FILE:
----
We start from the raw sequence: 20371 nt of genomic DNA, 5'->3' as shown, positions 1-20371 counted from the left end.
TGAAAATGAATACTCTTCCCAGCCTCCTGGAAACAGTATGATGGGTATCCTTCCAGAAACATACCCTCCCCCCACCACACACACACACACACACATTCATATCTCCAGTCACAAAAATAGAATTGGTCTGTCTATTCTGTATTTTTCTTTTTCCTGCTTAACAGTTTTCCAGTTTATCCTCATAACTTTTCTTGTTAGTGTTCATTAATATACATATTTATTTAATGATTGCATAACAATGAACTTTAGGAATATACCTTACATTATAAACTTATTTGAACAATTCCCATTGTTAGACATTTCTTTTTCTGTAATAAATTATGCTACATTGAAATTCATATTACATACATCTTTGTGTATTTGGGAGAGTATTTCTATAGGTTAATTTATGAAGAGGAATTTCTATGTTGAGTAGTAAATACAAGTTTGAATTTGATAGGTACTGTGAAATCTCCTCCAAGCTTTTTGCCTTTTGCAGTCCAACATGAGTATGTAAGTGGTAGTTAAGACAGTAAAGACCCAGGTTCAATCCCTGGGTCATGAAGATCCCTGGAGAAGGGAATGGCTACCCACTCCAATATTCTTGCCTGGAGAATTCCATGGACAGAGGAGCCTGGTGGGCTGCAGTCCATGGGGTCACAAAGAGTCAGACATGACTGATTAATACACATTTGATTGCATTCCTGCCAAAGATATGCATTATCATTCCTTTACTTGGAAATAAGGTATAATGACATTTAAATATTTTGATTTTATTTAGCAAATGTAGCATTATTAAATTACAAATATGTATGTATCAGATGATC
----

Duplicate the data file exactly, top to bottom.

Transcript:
We start from the raw sequence: 20371 nt of genomic DNA, 5'->3' as shown, positions 1-20371 counted from the left end.
TGAAAATGAATACTCTTCCCAGCCTCCTGGAAACAGTATGATGGGTATCCTTCCAGAAACATACCCTCCCCCCACCACACACACACACACACACATTCATATCTCCAGTCACAAAAATAGAATTGGTCTGTCTATTCTGTATTTTTCTTTTTCCTGCTTAACAGTTTTCCAGTTTATCCTCATAACTTTTCTTGTTAGTGTTCATTAATATACATATTTATTTAATGATTGCATAACAATGAACTTTAGGAATATACCTTACATTATAAACTTATTTGAACAATTCCCATTGTTAGACATTTCTTTTTCTGTAATAAATTATGCTACATTGAAATTCATATTACATACATCTTTGTGTATTTGGGAGAGTATTTCTATAGGTTAATTTATGAAGAGGAATTTCTATGTTGAGTAGTAAATACAAGTTTGAATTTGATAGGTACTGTGAAATCTCCTCCAAGCTTTTTGCCTTTTGCAGTCCAACATGAGTATGTAAGTGGTAGTTAAGACAGTAAAGACCCAGGTTCAATCCCTGGGTCATGAAGATCCCTGGAGAAGGGAATGGCTACCCACTCCAATATTCTTGCCTGGAGAATTCCATGGACAGAGGAGCCTGGTGGGCTGCAGTCCATGGGGTCACAAAGAGTCAGACATGACTGATTAATACACATTTGATTGCATTCCTGCCAAAGATATGCATTATCATTCCTTTACTTGGAAATAAGGTATAATGACATTTAAATATTTTGATTTTATTTAGCAAATGTAGCATTATTAAATTACAAATATGTATGTATCAGATGATC